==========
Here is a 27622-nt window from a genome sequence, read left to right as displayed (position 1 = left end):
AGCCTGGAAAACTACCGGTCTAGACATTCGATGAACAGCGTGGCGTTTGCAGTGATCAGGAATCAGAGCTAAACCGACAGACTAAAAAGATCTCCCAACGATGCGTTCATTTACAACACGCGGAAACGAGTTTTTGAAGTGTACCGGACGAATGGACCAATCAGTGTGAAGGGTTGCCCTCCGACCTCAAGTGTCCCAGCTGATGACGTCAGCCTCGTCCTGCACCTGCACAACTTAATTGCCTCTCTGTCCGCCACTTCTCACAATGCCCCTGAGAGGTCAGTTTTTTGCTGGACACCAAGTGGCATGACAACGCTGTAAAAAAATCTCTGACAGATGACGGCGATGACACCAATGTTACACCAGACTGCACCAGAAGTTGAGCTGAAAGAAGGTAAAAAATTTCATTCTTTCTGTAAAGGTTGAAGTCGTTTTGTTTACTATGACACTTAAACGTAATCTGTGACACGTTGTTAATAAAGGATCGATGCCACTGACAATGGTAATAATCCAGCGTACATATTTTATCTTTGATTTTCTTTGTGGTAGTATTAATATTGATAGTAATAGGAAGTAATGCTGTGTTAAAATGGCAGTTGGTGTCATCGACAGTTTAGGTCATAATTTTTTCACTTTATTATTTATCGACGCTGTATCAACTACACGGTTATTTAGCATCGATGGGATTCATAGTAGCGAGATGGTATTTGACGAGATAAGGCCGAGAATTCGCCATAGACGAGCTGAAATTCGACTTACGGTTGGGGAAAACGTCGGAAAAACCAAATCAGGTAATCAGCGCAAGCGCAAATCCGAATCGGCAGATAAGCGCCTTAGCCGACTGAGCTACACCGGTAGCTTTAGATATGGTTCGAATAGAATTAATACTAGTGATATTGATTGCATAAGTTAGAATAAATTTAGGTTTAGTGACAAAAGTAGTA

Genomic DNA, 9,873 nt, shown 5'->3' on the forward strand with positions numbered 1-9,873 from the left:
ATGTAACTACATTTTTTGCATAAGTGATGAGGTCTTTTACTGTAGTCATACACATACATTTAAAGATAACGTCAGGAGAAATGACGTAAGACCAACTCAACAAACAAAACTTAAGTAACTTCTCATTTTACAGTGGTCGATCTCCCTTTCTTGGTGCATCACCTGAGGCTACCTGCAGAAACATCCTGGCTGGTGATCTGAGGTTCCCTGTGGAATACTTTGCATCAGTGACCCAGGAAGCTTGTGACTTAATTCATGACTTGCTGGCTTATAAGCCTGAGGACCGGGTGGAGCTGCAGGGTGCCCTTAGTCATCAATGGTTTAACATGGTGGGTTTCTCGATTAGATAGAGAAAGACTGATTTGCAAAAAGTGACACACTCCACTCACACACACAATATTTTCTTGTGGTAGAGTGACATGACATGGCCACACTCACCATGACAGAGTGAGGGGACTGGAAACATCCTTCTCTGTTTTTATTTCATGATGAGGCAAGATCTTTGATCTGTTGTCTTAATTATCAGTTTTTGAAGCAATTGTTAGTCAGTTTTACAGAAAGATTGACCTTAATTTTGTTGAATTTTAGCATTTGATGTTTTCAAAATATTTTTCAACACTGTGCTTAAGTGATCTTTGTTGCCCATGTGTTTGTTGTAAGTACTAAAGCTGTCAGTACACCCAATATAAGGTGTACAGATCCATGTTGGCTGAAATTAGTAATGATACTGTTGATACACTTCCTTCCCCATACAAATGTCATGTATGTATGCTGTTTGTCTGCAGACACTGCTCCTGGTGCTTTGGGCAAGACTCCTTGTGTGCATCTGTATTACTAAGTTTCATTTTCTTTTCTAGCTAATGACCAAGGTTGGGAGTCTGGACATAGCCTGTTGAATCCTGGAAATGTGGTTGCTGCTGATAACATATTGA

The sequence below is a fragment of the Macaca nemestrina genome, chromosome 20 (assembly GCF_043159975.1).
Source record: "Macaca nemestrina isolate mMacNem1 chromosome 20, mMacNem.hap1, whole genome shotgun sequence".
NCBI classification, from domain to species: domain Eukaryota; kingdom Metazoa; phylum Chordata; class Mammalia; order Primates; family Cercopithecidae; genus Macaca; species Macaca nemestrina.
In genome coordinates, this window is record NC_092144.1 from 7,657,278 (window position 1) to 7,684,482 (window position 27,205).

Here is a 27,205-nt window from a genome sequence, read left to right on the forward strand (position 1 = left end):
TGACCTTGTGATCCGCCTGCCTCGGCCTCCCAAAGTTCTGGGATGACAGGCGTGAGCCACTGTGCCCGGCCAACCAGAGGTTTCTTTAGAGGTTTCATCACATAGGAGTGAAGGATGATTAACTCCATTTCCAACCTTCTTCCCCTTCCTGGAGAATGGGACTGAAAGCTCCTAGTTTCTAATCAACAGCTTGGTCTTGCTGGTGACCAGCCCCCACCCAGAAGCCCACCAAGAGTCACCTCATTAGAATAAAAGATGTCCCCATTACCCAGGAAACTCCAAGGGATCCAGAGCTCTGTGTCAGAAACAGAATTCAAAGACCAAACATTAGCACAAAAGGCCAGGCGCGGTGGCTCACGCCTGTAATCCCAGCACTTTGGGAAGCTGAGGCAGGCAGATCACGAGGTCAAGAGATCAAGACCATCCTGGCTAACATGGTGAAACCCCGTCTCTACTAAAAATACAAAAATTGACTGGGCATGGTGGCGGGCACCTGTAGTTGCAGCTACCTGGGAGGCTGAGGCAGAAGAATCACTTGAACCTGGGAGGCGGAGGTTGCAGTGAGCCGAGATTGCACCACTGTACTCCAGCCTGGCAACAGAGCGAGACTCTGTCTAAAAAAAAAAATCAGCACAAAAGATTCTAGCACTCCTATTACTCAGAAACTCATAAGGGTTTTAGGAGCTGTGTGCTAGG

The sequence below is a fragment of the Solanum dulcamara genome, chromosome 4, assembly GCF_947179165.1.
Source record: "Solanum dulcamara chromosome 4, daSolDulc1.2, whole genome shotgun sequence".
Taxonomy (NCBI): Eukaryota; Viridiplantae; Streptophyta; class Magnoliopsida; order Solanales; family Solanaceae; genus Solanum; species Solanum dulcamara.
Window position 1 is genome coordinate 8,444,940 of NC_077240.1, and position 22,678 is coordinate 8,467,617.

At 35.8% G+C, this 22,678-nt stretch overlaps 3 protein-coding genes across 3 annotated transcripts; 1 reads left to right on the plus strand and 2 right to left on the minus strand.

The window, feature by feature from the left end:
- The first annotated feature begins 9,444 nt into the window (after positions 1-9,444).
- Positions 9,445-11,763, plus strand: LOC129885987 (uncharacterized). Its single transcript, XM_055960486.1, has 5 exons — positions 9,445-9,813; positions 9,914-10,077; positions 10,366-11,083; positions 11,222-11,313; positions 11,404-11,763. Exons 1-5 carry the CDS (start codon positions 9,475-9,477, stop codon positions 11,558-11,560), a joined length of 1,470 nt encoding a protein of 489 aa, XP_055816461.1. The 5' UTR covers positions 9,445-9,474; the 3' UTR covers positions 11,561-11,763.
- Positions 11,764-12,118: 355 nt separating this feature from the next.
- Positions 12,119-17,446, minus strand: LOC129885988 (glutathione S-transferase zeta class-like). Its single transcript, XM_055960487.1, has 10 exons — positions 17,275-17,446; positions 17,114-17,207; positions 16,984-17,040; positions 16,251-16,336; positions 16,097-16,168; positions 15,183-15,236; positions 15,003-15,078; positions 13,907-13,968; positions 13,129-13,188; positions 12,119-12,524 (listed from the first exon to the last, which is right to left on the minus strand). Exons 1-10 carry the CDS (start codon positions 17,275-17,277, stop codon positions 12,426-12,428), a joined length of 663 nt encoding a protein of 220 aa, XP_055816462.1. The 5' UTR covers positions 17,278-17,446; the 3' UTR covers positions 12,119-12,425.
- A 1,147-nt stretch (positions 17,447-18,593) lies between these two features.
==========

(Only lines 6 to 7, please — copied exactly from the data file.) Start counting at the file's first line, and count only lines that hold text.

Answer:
Source record: "Macaca nemestrina isolate mMacNem1 chromosome 20, mMacNem.hap1, whole genome shotgun sequence".
NCBI classification, from domain to species: domain Eukaryota; kingdom Metazoa; phylum Chordata; class Mammalia; order Primates; family Cercopithecidae; genus Macaca; species Macaca nemestrina.